While funding can be ‘rocket fuel’ for a startup, there is more to the game than meets the eye. “Foreign funds are not in a position to provide entrepreneurs the longer duration required to solve Indian problems,” cautions Vaitheeswaran; they are looking to exit in a few years. Fortunately, more Indian capital is now becoming available, but there need to be more strong acquirers in India who are looking for more than distress sales.

Many investors also have herd mentality in terms of investment portfolio, and can be fickle in terms of expected metrics. GMV was touted as the most important metric for some time, then it became profitability. Having multiple investors can also lead to conflict of interest and deadlocks in decision-making. Some investors even back competing startups to hedge their bets.

“It is very important that co-founders have sufficient stake in the business to keep them motivated, cover for the high risks through significant future upside, and to also ensure they have control in running the business,” advises Vaitheeswaran.

Fundraising is a full-time job for leadership and they should have trustworthy lawyers and accountants. FDI laws in India are also not straightforward or properly enforced, but protectionism is not the answer in a global economy. India also needs better laws when it comes to shutting down a startup.

  1. Crisis is a test of friendship and support

“Positivity at all times is a key ingredient for any entrepreneur,” says Vaitheeswaran; family support is crucial here. A crisis really shows you who your friends and supporters are. During tough times, many of Vaitheeswaran’s employees took pay cuts; some asked how they could help the company even while they were being fired.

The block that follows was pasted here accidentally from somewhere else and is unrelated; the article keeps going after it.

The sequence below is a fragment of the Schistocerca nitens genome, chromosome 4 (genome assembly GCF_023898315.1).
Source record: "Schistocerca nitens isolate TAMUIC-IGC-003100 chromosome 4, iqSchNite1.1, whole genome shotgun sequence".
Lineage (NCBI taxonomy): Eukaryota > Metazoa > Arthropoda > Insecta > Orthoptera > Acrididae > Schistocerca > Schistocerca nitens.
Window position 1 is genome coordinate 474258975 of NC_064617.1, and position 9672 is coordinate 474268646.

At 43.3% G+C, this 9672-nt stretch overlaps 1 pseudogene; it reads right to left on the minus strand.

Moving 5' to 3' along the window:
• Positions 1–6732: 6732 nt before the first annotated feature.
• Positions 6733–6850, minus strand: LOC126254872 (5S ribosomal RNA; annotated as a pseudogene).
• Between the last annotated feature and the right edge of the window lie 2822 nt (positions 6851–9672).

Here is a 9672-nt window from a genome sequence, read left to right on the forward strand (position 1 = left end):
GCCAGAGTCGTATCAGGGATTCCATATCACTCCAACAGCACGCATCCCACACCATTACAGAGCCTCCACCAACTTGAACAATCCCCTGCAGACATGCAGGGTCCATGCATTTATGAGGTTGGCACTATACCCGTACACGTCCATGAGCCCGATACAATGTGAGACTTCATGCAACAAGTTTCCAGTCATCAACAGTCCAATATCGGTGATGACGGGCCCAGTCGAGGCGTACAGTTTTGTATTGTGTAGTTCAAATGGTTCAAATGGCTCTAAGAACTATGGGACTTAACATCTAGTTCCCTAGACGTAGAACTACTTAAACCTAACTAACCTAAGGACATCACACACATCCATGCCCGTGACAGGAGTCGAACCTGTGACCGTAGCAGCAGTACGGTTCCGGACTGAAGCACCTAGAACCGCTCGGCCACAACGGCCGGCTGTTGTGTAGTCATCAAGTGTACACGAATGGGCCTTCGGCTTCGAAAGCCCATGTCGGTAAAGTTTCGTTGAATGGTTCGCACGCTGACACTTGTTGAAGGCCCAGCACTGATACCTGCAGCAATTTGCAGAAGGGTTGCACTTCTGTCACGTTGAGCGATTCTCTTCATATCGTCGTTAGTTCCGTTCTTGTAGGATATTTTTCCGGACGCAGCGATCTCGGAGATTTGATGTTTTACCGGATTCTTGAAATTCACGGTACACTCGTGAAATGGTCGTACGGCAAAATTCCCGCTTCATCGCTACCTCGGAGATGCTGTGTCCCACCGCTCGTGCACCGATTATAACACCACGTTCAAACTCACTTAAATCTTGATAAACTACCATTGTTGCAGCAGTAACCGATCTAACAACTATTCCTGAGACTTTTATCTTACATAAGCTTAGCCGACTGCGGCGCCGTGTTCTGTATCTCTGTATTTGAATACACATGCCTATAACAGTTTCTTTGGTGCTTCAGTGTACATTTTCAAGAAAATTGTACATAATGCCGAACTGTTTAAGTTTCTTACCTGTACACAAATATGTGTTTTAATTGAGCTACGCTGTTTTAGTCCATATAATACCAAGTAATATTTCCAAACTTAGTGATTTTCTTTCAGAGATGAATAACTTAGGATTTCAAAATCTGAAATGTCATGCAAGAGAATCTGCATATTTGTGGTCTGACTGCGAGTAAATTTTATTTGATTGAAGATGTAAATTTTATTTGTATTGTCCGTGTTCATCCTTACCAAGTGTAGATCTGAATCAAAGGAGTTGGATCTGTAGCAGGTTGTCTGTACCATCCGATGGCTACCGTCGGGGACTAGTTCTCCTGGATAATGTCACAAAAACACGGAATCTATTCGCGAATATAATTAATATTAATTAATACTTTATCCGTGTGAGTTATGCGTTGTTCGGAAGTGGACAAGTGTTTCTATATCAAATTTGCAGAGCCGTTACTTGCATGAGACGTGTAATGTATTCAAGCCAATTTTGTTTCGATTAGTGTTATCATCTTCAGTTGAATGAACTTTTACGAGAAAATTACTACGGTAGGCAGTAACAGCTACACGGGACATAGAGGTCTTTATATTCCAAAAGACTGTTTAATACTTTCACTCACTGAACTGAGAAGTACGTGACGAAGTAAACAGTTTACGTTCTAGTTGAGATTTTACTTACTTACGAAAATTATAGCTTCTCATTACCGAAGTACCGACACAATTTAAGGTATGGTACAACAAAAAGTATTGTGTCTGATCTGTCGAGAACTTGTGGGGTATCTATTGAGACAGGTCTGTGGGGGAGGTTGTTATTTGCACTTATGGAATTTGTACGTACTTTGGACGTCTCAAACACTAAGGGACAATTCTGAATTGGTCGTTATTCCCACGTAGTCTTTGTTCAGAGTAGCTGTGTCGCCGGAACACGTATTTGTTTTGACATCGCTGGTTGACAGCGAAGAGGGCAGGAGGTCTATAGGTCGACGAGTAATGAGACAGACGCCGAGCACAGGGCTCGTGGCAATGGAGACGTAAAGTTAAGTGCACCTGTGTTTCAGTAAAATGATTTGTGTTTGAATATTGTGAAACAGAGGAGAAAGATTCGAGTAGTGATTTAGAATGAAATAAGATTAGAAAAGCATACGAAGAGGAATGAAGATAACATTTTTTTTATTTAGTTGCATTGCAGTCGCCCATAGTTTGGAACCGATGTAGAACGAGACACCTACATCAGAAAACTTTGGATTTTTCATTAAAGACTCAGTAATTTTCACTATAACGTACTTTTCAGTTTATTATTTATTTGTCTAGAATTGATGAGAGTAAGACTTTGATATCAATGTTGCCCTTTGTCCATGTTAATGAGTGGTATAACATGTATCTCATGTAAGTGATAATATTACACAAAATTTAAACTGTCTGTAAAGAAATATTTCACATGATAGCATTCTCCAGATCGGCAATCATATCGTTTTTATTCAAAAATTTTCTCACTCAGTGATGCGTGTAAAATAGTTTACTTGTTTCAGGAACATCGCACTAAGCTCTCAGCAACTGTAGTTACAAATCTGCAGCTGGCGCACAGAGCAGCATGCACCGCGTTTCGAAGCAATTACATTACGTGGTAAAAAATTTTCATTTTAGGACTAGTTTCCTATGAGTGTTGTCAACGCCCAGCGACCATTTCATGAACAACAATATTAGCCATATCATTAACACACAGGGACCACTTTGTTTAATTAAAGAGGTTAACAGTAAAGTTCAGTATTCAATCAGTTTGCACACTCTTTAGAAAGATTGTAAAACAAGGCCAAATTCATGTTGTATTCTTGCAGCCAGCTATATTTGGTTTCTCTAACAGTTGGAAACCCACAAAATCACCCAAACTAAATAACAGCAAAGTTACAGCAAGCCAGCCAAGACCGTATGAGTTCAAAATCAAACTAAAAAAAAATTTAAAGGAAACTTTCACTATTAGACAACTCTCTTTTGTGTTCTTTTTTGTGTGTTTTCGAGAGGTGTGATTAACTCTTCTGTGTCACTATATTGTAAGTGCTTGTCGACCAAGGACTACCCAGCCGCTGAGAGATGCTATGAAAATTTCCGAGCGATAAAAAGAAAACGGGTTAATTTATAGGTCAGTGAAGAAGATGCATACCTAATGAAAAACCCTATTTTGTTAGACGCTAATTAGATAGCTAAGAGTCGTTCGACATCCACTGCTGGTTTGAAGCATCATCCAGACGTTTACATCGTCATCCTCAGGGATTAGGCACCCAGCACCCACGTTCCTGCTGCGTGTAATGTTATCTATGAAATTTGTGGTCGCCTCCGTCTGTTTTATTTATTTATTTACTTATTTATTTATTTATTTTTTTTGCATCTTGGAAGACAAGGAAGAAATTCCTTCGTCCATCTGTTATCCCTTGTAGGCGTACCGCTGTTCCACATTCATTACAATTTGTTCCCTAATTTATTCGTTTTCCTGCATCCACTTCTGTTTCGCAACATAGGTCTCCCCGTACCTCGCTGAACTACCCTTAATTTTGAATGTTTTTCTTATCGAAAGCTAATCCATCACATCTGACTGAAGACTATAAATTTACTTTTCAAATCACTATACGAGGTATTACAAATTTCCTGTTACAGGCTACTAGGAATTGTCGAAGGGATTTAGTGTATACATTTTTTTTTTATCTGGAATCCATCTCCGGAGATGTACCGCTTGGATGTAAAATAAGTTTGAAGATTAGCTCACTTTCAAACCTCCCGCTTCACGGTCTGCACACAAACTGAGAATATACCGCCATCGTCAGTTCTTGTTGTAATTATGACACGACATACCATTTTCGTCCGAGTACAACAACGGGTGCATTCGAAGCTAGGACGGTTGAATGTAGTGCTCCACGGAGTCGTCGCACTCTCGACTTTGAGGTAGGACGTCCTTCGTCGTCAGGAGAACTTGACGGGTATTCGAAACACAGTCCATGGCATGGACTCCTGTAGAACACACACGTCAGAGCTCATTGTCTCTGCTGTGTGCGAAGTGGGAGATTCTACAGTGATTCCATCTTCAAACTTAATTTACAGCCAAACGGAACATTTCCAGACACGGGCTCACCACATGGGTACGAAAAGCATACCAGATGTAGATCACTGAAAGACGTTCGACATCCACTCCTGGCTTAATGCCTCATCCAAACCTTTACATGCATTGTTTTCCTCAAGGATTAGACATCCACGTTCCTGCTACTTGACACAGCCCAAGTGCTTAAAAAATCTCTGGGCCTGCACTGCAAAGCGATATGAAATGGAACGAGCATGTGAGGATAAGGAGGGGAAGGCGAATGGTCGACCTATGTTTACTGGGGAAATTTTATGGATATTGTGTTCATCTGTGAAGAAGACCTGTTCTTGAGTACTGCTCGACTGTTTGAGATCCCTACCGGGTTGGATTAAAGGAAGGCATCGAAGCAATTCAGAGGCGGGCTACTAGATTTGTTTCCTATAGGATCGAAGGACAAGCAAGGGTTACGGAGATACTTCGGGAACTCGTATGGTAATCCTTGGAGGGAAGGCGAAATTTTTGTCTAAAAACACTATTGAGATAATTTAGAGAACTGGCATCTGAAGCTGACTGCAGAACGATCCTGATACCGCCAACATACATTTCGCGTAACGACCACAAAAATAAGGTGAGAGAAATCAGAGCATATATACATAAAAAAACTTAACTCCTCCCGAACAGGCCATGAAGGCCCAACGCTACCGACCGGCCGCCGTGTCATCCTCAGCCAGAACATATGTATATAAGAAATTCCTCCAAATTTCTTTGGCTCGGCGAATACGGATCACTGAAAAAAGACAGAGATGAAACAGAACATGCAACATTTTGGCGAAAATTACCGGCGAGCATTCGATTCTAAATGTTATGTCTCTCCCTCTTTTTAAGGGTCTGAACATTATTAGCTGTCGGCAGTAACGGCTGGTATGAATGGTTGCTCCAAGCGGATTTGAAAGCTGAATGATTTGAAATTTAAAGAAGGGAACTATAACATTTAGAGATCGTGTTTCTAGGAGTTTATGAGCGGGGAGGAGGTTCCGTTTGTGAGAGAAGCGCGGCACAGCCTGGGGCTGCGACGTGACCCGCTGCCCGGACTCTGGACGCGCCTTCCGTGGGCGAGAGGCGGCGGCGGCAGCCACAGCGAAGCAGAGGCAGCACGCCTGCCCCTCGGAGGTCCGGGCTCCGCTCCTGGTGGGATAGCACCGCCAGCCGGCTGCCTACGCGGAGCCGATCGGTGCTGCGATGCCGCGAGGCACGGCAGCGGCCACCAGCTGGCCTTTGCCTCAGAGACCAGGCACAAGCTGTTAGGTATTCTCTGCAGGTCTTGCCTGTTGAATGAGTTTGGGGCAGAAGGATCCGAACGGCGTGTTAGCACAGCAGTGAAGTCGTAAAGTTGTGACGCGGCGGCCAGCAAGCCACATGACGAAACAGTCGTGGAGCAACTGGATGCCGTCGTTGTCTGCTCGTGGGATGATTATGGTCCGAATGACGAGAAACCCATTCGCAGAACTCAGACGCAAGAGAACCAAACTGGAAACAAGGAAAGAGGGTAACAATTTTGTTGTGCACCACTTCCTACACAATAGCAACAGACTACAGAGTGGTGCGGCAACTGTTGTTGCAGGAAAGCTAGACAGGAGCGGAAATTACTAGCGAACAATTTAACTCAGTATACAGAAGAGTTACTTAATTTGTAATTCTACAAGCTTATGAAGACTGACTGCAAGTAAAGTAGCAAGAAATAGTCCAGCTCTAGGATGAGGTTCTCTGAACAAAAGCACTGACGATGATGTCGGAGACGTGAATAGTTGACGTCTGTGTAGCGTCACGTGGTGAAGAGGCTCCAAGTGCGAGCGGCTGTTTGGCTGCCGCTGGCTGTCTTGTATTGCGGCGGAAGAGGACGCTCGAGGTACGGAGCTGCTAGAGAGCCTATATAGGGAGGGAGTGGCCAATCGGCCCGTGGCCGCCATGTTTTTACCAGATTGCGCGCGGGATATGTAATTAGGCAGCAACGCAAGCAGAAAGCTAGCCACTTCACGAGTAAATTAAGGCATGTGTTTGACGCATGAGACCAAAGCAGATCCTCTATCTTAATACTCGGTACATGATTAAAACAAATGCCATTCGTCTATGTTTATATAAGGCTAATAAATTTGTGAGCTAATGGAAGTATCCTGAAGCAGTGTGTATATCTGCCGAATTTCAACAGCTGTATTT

However, other employees accused him of incompetence and bad-mouthed him on social media; some vendors resorted to threats with goons and thugs, and even had him summoned to the police station. When he was in dire straits, Vaitheeswaran asked friends for jobs but some who said they would call back haven’t called back in years.

  1. Have a sense of humour

Vaitheeswaran’s sense of humour shows through even while recalling the darkest moments of his journey. “Accumulating millions of frequent flyer miles does not make one a pilot,” he jokes, explaining how he was an avid reader of books and not a writer.

One hilarious incident was when a delivery to ‘Subramaniam’ could not be properly fulfilled because there were many people by that name in a Chennai office – the first name was not recorded at purchase time.

The book ends with some final observations on entrepreneurship. “An entrepreneur must be passionately and emotionally involved in a startup but dispassionate enough to be able to walk away when things are not working out. In reality, no one can get this timing right,” Vaitheeswaran sums up.

Indian attitudes towards failure also need to change. Success is credited to a whole team or company, but failure is attributed to one individual. Failure and having learned from it are regarded as badges of honour in Silicon Valley, but failure is generally regarded as stigmatic in India.

Another common myth is ‘fail fast and pivot.’ Pivoting has worked in some cases, eg., Starbucks switching from coffee machines to a coffee chain, Suzuki moving from weaving machines to motorbikes, Odeo pivoting to Twitter. Kishore Kumar switching from acting to singing. But the fact of the matter is that founders must invest a lot of thought and time in their ideas and treat the startup like their baby.

The book also throws up a number of larger and deeper questions about the nature of the startup ecosystem, funding and globalisation. Is hyper-funding something we have to get used to? What new kinds of logic work for hyper-funded startups? What is the optimum path to profitability in businesses with long gestation periods? Who are the primary winners in the global flows of capital? How can those who get caught in the crossfire survive?

In sum, the book has not only served as a form of catharsis for Vaitheeswaran, but has also become an insightful story about the ups and downs of entrepreneurship. It would be fitting to end this review with some of the quotes in the book:

I have not failed. I have just found 10,000 ways that won’t work. – Thomas Alva Edison

We are still on Day One. – Jeff Bezos, Amazon

Nothing succeeds like a failure well told. - Vivek Gupta, IIM Calcutta

True pioneers enter uncharted territories without worrying about personal gains and create paths for others to follow. – S. Sadagopan, IIIT-B